Trade liberalisation or the removal of tariff and non-tariff barriers is another of the forces driving economic integration. However, while advanced countries engage in the rhetoric of free trade, they often fail to reduce protection because electoral pressures find them pandering special interest groups.

Developing countries have also pursued protectionist policies. For example, in the mid-1960s Sri Lanka adopted a strategy of import substituting industrialisation (ISI) to promote infant industries. Under the scheme, state-owned enterprises were to replace imports by producing goods for the domestic market. These ISI industries were not able to compete in the world market and were doomed to fail. About the same time a group of High Performance Asian Economies (HPAEs) adopted the strategy of export-oriented industrialisation (EOI), which delivered spectacular growth rates. The HPAEs were hailed as the Asian Miracle.

When Sri Lanka obtained political independence in 1948, in per capita income terms it was far ahead of the Asian Miracle economies. But the pursuit of protectionist policies slowed the growth of the economy until 1977 when Sri Lanka adopted its own EOI strategy. Growth and per capita income increased dramatically. The economy was transformed from a plantation economy to a manufactures export economy: from a banana republic to a pyjama republic. Unfortunately, the EOI strategy was not accompanied by effective redistribution policies, resulting in widening income inequality, civil unrest and increased ethnic tensions.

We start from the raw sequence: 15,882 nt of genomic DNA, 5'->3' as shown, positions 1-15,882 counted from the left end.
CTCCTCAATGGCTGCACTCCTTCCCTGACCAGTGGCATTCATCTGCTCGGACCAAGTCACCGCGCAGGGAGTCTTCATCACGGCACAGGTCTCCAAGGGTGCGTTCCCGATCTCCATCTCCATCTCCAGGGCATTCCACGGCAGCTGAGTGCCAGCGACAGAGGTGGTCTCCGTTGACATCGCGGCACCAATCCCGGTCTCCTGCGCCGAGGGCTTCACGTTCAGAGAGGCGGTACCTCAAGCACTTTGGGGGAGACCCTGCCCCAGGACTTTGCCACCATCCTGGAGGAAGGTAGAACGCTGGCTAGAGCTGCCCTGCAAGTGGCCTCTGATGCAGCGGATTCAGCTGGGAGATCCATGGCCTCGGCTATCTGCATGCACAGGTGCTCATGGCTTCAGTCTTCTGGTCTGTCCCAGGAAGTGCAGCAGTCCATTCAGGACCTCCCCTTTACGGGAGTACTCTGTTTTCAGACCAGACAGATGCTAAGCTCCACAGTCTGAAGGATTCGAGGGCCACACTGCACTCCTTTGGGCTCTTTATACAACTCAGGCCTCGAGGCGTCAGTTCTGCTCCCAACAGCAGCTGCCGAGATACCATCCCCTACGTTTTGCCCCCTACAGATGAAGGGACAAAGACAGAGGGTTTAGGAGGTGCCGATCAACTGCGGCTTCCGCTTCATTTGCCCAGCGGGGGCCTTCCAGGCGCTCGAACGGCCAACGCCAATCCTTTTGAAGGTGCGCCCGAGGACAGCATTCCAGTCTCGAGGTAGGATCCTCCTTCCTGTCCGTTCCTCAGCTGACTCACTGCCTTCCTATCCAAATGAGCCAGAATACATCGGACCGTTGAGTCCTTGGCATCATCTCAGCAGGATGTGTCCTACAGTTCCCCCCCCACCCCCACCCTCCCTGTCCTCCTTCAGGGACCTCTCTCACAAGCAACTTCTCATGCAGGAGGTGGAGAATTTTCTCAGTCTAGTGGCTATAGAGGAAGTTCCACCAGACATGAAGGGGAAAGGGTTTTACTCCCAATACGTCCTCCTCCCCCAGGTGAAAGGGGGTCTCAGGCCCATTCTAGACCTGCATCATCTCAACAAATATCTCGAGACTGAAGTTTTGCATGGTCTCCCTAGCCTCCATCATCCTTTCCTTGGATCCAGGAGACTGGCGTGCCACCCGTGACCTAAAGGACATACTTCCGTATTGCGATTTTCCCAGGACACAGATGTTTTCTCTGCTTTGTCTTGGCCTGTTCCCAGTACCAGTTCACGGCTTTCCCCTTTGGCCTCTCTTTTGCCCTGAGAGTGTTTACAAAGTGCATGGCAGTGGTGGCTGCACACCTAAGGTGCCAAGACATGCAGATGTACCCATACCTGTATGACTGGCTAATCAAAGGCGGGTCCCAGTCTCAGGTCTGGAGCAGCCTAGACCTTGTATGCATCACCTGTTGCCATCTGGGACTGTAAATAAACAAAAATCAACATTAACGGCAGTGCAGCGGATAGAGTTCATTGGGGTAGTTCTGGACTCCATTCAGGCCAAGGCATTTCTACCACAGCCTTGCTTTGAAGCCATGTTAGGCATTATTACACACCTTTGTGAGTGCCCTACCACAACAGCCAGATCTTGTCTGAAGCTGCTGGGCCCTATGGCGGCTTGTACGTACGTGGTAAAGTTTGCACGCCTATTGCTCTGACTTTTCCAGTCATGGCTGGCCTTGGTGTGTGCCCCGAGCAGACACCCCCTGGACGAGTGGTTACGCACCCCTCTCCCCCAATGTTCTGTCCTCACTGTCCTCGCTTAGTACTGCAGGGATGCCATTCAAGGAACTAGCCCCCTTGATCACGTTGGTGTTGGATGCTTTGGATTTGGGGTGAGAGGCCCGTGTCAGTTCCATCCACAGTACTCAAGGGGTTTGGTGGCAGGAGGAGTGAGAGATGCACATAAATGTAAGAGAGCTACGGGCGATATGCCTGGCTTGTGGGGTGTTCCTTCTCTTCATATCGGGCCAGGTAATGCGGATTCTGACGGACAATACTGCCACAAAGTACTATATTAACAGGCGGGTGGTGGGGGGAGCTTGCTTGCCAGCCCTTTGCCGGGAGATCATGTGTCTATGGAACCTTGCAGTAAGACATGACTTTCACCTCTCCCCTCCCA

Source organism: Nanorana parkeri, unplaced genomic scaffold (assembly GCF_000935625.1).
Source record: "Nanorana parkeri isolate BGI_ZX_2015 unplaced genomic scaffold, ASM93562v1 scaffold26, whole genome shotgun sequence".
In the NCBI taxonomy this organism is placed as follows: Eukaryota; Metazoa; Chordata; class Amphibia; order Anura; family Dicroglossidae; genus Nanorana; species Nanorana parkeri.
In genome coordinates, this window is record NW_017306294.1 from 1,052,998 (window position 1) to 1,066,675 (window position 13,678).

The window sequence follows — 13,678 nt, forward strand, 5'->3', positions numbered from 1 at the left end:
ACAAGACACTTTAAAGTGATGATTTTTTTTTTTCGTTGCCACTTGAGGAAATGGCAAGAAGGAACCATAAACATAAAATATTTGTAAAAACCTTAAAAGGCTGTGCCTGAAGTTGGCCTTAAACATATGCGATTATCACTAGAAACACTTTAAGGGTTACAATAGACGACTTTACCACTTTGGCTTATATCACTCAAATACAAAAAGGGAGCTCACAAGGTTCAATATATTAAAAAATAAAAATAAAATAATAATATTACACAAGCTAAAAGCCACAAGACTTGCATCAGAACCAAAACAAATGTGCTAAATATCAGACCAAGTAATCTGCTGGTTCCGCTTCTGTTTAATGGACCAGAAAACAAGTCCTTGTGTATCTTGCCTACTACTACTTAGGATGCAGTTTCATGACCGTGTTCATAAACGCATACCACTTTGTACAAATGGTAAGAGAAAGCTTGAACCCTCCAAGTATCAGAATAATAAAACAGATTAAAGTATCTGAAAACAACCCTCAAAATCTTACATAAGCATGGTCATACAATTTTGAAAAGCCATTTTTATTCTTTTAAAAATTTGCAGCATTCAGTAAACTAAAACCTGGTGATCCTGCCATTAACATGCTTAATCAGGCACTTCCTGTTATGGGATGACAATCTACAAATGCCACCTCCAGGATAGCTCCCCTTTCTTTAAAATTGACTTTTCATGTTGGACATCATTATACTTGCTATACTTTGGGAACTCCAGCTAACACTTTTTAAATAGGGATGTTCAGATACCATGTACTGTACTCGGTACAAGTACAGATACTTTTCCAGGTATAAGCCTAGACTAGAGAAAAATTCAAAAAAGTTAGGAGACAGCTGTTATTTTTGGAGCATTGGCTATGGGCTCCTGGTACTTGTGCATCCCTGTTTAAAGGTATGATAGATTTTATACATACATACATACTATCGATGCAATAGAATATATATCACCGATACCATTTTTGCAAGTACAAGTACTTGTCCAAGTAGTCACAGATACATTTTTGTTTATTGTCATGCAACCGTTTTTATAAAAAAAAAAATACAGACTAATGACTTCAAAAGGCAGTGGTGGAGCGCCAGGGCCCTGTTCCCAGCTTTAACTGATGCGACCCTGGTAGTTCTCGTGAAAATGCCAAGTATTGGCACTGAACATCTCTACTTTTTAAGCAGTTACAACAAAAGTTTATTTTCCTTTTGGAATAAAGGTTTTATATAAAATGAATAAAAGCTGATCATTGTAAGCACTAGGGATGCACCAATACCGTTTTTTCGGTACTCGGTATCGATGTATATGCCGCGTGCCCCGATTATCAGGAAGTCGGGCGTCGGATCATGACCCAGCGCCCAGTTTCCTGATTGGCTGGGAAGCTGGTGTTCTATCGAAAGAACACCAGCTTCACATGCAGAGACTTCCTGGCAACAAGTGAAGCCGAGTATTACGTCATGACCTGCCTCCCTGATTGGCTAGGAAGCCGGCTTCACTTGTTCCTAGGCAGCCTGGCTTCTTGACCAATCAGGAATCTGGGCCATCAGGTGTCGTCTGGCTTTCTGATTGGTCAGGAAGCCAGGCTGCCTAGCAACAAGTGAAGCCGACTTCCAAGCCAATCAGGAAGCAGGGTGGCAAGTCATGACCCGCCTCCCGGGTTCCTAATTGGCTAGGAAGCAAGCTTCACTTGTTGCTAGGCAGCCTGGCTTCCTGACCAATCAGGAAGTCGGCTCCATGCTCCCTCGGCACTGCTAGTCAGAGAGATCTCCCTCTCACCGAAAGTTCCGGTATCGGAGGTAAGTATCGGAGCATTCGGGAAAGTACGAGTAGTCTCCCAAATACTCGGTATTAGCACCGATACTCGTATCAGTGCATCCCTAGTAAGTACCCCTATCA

In 1997, the sudden reversal of short-term capital inflows devastated the miracle Asian economies. This raised serious doubts about the wisdom of capital account liberalisation and shed light on the differences between short and long-term capital flows.

Short-term capital flows are mainly financed by debt. They are the hot money that comes in search of quick speculative profits and can wreak economic havoc. These flows are the whipping boy of anti-globalisers.

Equity finance or foreign direct investment (FDI) or long-term capital flows bring the magic package of technology, managerial and marketing skills. These play a vital role in promoting growth and improving per capita.In configuring the correct macroeconomic policy-mix for a globalising economy like Sri Lanka, policymakers need to recognise the challenges posed by the existence of the open economy trilemma which demands that they choose only two of three policy regimes: